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Facts About Lipids

author image Matthew Fox, MD
Dr. Matthew Fox graduated from the University of California with a Bachelor of Arts in molecular, cell and developmental biology and received a M.D. from the University of Virginia. He is a pathologist and has experience in internal medicine and cancer research.
Facts About Lipids
Oil and water demonstrates how non-polar and polar molecules do not mix well. Photo Credit kone/iStock/Getty Images

Molecules can be divided into two types: There are those that are polar and have magnetically positive and negative poles such as water. Non-polar molecules are the second type and include lipids. These fat-like molecules do not mix well with polar molecules -- like oil on water. Lipids play important roles in the functioning of cells and the health of the body; excessive lipids in the blood are linked to adverse health conditions.

Lipid Functions in Cells

At the cellular level, lipids function to store energy, protect cells and make signaling molecules. Fat molecules contain 9 dietary calories per gram, which is more dense than carbohydrates or protein. The fat can be stored in cells and used for energy when the body needs a source of calories not adequately supplied by the diet. The breakdown of lipids can contribute to the formation of ATP, the main energy-carrying molecule of the body. Lipids protect cells by composing most of the cell membrane. The cell membrane surrounding the cell is analogous to the skin. Since it is non-polar, the polar, water-based fluids inside and outside the cell do not penetrate the membrane. Finally, lipids are used to make hormones and other messengers that tell cells what functions to perform.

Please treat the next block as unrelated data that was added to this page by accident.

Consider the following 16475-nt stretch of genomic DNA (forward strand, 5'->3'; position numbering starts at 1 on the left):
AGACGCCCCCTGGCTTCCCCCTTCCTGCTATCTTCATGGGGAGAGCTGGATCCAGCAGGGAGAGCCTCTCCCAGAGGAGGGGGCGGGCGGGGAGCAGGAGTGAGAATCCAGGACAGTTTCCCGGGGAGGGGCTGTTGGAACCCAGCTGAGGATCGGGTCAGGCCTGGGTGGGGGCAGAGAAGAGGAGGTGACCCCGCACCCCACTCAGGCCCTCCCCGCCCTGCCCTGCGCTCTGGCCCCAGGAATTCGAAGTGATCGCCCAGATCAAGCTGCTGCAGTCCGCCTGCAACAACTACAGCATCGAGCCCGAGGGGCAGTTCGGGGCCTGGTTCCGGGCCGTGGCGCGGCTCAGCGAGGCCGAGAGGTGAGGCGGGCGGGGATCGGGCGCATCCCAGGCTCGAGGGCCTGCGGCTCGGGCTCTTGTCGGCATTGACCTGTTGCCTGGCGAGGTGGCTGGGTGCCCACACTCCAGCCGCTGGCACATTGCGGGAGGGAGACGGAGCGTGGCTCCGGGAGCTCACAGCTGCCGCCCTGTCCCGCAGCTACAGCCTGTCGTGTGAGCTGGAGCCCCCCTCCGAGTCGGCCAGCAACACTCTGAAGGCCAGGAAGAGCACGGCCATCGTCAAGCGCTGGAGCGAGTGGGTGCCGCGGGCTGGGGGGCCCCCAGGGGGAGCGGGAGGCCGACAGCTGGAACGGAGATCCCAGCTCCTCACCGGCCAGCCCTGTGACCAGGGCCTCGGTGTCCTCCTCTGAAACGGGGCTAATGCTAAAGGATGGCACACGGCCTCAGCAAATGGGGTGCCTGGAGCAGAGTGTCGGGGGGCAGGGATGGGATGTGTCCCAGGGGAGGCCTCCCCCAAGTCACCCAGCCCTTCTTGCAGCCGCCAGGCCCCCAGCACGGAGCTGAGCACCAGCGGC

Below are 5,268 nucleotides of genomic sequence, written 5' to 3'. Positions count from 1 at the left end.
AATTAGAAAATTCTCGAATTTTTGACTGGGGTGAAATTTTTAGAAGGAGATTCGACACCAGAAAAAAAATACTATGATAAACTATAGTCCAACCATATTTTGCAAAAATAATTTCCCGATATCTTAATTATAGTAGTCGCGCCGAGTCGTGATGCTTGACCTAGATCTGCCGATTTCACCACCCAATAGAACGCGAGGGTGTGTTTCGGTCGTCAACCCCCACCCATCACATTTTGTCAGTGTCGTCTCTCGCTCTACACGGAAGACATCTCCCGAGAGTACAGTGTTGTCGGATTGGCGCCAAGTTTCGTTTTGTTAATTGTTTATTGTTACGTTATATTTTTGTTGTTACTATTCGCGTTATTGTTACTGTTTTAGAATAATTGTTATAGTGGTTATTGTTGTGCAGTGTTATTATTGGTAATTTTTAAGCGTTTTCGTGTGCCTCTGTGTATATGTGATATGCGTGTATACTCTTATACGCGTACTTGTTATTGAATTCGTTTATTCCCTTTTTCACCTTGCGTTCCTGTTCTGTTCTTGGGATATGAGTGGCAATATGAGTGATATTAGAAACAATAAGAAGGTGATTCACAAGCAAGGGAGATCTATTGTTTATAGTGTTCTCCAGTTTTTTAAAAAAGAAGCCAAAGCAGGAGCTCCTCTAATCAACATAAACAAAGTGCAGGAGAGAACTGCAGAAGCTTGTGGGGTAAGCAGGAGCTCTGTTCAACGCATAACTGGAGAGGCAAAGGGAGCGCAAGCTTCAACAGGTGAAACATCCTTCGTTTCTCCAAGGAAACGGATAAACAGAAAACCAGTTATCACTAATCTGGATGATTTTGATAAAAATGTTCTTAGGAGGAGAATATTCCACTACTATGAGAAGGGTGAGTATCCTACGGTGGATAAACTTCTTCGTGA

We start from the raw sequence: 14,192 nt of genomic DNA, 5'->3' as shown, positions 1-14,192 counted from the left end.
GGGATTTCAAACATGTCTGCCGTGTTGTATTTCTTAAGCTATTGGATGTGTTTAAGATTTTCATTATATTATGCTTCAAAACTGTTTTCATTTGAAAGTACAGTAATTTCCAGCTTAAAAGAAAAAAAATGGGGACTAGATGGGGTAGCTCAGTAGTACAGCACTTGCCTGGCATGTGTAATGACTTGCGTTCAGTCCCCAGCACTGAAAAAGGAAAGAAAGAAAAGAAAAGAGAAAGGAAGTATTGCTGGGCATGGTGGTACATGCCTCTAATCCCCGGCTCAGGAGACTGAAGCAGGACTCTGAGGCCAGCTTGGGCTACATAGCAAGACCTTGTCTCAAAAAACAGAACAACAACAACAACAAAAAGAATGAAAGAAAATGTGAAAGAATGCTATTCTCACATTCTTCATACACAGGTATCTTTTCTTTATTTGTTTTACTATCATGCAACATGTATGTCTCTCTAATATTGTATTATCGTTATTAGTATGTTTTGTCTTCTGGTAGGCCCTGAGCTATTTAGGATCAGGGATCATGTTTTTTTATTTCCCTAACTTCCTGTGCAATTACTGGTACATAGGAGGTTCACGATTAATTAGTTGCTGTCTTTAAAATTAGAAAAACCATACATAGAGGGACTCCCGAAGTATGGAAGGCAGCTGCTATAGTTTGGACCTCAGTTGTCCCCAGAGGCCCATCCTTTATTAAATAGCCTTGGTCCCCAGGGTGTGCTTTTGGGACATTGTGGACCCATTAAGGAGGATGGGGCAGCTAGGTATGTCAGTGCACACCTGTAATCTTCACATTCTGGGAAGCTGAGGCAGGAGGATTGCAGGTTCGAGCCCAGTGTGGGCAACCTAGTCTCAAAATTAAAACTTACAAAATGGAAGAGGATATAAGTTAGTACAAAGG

Types of Lipids

Common types of lipids include fatty acids, triglycerides and cholesterol. Fatty acids are long non-polar carbon chains with oxygen on the very end. Triglycerides have three long fatty acids linked to the small molecule glycerol. Cholesterol is a ringed structure that is mostly non-polar, but also has a polar end. In the blood, these lipid molecules are bound to proteins to make molecules called lipoproteins. Two of the more well known lipoproteins include low-density lipoprotein, or LDL, known as the "bad cholesterol" and high-density lipoprotein, or HDL, known as the good cholesterol.

Lipids in the Diet

Lipids on food labels are listed as fats and cholesterol. There are fats are bad for you and those that are good or better for you. You should avoid saturated and trans fats. Monounsaturated and trans fats are better for you. Cholesterol should be limited in the diet. Even though it is important for maintaining the flexibility of the cell membrane and making steroid hormones, the liver is able to synthesize enough of it; excessive cholesterol in the diet, along with saturated and trans fats increase the risks of disease.

Complications from High Lipids

High levels of triglycerides, LDL and total cholesterol in the blood are linked to adverse health conditions. These substances can lodge in the tissues. They contribute to the narrowing and hardening of the arteries, called arteriosclerosis. This increases the chances of developing restriction of the blood supply to the extremities, known as peripheral vascular disease; restriction of blood flow to the intestines, known as intestinal angina; kidney damage; heart attacks and strokes.

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